January 18, 2020
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Penobscot Marine Museum’s new virtual museum places collections online

SEARSPORT, Maine — The photographs are like a direct portal into the past.

One image captured a hundred years ago shows two young girls posed with fans as elaborate and frilly as their flowery gowns.

In another, silvery sardines fill a small fishing boat as two men work to get control over their abundant catch.

And in a third photograph, residents of the village of Wytopitlock, including a man in the process of getting barbered, stepped outside in the early 20th century to watch an itinerant photographer snap a picture of their town’s main street for posterity.

The shelves of the archive rooms at the Penobscot Marine Museum are filled with images such as these, stored on plate glass negatives and taken by such photographers as sea captains’ daughters. Now, many of the pictures are being made available to a much wider audience through a new “virtual museum,” or free online visual database.

“We have 100,000 photographs, and if no one gets to see them, what good are they?” Kevin Johnson, photo archivist at the museum, said Monday.

That’s why museum directors decided to create a museum without walls as one way of marking the nonprofit institution’s 75th year and getting more eyes to see the second-largest collection of historical photographs in Maine. Already, more than 30,000 photographs are available for perusal at the click of a mouse. A small army of volunteers and staff members were busy Monday working on tasks that include scanning more of the negatives to be included in the collection.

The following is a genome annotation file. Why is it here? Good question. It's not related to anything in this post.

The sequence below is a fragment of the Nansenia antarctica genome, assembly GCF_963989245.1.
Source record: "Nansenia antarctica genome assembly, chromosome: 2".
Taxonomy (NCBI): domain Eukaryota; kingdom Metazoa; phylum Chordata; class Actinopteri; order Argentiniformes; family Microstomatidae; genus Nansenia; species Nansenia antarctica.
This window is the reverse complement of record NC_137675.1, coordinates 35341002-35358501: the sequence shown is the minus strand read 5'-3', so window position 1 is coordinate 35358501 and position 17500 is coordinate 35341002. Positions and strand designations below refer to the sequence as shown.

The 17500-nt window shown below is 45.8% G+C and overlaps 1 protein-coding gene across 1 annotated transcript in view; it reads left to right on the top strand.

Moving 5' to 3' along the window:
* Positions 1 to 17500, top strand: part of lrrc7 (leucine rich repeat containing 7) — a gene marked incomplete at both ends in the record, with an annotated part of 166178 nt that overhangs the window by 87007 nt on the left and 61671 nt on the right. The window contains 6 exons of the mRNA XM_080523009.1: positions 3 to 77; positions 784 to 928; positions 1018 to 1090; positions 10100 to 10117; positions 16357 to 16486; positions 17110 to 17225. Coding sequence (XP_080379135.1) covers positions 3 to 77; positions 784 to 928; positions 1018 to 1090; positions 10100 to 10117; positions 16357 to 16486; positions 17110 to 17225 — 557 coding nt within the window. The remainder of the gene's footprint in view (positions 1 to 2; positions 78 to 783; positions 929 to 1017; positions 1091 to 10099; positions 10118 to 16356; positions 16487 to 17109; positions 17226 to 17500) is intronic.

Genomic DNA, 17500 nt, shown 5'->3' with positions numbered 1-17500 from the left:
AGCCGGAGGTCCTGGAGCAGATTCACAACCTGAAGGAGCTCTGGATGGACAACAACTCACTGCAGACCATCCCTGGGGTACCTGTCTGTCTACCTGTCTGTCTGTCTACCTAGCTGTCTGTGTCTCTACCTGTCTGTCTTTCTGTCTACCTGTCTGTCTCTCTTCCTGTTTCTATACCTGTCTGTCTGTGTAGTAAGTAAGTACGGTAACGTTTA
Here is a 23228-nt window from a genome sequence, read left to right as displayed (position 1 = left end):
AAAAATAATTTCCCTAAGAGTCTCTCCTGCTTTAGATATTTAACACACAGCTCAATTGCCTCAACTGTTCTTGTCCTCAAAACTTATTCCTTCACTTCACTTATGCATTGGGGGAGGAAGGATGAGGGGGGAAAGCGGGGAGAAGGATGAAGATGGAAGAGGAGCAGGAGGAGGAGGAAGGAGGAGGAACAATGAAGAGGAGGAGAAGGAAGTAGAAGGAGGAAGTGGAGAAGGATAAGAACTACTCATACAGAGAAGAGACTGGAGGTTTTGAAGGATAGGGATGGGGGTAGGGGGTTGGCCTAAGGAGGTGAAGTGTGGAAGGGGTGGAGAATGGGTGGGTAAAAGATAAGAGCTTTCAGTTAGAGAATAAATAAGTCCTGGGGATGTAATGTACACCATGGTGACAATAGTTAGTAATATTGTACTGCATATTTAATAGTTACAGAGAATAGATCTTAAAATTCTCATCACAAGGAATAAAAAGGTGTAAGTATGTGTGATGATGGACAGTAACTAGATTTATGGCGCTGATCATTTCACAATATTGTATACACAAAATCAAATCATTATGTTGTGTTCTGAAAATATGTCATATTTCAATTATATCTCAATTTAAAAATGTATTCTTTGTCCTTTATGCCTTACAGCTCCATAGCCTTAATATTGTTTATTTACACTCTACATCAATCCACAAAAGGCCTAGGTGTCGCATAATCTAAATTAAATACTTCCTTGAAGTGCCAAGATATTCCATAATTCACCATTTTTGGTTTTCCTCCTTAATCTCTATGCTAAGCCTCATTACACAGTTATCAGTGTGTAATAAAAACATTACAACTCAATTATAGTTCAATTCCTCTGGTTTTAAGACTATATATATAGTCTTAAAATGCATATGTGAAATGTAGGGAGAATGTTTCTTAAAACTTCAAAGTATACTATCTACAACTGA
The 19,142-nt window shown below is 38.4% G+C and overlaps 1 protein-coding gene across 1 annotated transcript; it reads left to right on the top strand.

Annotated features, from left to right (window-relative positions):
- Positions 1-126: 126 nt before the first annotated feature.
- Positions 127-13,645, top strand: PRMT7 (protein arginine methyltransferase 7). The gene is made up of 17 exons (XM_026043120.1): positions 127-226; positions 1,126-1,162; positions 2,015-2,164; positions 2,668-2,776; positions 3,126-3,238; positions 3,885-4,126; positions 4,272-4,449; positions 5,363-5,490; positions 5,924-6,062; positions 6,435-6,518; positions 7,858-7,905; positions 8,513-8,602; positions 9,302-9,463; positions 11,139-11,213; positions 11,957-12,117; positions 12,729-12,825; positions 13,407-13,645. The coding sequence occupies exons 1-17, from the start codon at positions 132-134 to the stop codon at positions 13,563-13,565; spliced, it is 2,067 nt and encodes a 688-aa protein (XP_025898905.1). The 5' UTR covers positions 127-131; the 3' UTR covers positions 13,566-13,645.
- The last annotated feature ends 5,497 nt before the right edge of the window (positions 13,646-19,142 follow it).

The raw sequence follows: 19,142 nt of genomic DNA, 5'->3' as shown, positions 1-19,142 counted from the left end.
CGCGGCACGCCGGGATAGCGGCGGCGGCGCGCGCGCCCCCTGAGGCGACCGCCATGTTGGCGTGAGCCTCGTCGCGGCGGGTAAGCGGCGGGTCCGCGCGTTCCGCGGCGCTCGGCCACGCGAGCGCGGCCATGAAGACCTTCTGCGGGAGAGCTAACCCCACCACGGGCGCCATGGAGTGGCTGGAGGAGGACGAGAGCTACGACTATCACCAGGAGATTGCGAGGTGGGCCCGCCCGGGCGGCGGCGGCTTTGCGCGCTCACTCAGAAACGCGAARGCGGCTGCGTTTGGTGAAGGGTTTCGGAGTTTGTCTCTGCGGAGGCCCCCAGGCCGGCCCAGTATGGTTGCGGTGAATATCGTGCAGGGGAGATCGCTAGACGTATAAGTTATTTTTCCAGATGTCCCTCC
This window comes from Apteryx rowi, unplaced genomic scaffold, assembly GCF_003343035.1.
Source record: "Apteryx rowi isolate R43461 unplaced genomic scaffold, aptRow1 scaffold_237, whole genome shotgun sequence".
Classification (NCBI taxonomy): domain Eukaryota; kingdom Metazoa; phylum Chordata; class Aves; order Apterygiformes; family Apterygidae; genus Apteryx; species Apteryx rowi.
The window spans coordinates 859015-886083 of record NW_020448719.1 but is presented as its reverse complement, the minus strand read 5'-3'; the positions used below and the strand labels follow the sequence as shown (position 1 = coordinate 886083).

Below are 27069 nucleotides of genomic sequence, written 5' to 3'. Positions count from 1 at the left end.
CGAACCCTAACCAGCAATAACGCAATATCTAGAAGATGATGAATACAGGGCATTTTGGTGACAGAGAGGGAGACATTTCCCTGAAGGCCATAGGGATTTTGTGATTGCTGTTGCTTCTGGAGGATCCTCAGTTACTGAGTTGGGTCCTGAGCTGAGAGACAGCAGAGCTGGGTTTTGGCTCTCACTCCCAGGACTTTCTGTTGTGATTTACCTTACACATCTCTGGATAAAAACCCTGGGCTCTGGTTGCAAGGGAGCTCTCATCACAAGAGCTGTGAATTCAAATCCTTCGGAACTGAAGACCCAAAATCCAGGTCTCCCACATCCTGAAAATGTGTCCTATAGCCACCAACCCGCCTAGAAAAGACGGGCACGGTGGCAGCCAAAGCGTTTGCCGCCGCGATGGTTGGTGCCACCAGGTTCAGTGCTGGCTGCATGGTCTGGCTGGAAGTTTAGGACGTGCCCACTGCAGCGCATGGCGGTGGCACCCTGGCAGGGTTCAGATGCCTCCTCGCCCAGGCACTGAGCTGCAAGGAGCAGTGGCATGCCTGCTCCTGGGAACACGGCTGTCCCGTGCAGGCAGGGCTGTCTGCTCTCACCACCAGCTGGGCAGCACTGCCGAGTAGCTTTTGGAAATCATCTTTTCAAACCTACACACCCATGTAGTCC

“All of this helps to broaden our audience,” he said.

Although the museum is considered a small, regional institution with a nautical mission, the collections of photographic negatives are expanding its range considerably. They include:

• 35,000 images from the Eastern Illustrating and Publishing Co., a Belfast-based postcard publisher. The company’s wandering photographers documented New England and upstate New York from 1909 to the 1950s.

• Photographs from the Atlantic Fisherman, the fishing industry’s most important newspaper, taken from 1919 to the 1950s.

• Photographs taken by Joanna Colcord and Ruth Montgomery, two sea captains’ daughters who documented life on sailing ships in the late 19th and early 20th centuries.

“The variety of the collections we have is also interesting,” Johnson said. “Each collection has a specific viewpoint.”

He said that he has been traveling around the state with a slide show of photographs from the museum’s collections to present to audiences.

“But it’s just the very tip of the iceberg,” he said.

With the virtual museum, anyone can browse around the collections, looking for a specific town or topic. He has had interest from genealogists, teachers, writers, history buffs and even people looking for information about their old houses.

An element of the online museum he is most excited about is the potential interaction with users as they are invited and encouraged to give feedback about the photos. Perhaps the viewers know the people, boats or buildings caught on camera all those years ago.

“We want that kind of feedback,” Johnson said. “It gets people to participate.”

In fact, the museum is hoping to start a program where staffers will teach folks living in retirement communities and nursing homes about how to navigate through the virtual museum, in order to take advantage of their knowledge of Maine.

In the future, Johnson said that he hopes to get everything from the museum’s collections online, including the nonphotographic exhibits and displays.

“We’re in this digital age. All of a sudden, we have this opportunity we’ve never had before,” he said.

The museum’s virtual collections may be found at penobscotmarinemuseum.org/Search-Database-Landing.html.

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